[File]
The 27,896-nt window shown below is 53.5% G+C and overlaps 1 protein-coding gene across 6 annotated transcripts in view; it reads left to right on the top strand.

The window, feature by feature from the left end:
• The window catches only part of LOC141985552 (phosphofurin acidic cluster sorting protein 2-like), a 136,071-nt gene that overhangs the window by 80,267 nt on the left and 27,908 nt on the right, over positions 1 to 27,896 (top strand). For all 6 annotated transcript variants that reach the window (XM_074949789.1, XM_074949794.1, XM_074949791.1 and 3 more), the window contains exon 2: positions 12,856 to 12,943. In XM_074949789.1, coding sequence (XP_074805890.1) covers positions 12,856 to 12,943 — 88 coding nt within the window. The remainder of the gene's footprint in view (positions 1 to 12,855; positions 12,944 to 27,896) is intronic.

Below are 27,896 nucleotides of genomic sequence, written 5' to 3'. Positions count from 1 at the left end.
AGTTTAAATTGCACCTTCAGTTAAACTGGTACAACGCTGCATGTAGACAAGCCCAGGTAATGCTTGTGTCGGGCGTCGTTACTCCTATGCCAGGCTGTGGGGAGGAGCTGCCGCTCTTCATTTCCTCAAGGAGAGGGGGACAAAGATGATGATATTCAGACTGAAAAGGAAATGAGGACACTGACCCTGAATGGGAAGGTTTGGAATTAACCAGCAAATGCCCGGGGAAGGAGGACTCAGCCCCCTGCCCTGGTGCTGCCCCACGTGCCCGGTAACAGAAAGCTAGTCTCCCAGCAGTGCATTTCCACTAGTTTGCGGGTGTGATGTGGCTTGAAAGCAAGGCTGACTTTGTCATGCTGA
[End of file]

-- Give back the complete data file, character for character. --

The 27,896-nt window shown below is 53.5% G+C and overlaps 1 protein-coding gene across 6 annotated transcripts in view; it reads left to right on the top strand.

The window, feature by feature from the left end:
• The window catches only part of LOC141985552 (phosphofurin acidic cluster sorting protein 2-like), a 136,071-nt gene that overhangs the window by 80,267 nt on the left and 27,908 nt on the right, over positions 1 to 27,896 (top strand). For all 6 annotated transcript variants that reach the window (XM_074949789.1, XM_074949794.1, XM_074949791.1 and 3 more), the window contains exon 2: positions 12,856 to 12,943. In XM_074949789.1, coding sequence (XP_074805890.1) covers positions 12,856 to 12,943 — 88 coding nt within the window. The remainder of the gene's footprint in view (positions 1 to 12,855; positions 12,944 to 27,896) is intronic.

Below are 27,896 nucleotides of genomic sequence, written 5' to 3'. Positions count from 1 at the left end.
AGTTTAAATTGCACCTTCAGTTAAACTGGTACAACGCTGCATGTAGACAAGCCCAGGTAATGCTTGTGTCGGGCGTCGTTACTCCTATGCCAGGCTGTGGGGAGGAGCTGCCGCTCTTCATTTCCTCAAGGAGAGGGGGACAAAGATGATGATATTCAGACTGAAAAGGAAATGAGGACACTGACCCTGAATGGGAAGGTTTGGAATTAACCAGCAAATGCCCGGGGAAGGAGGACTCAGCCCCCTGCCCTGGTGCTGCCCCACGTGCCCGGTAACAGAAAGCTAGTCTCCCAGCAGTGCATTTCCACTAGTTTGCGGGTGTGATGTGGCTTGAAAGCAAGGCTGACTTTGTCATGCTGA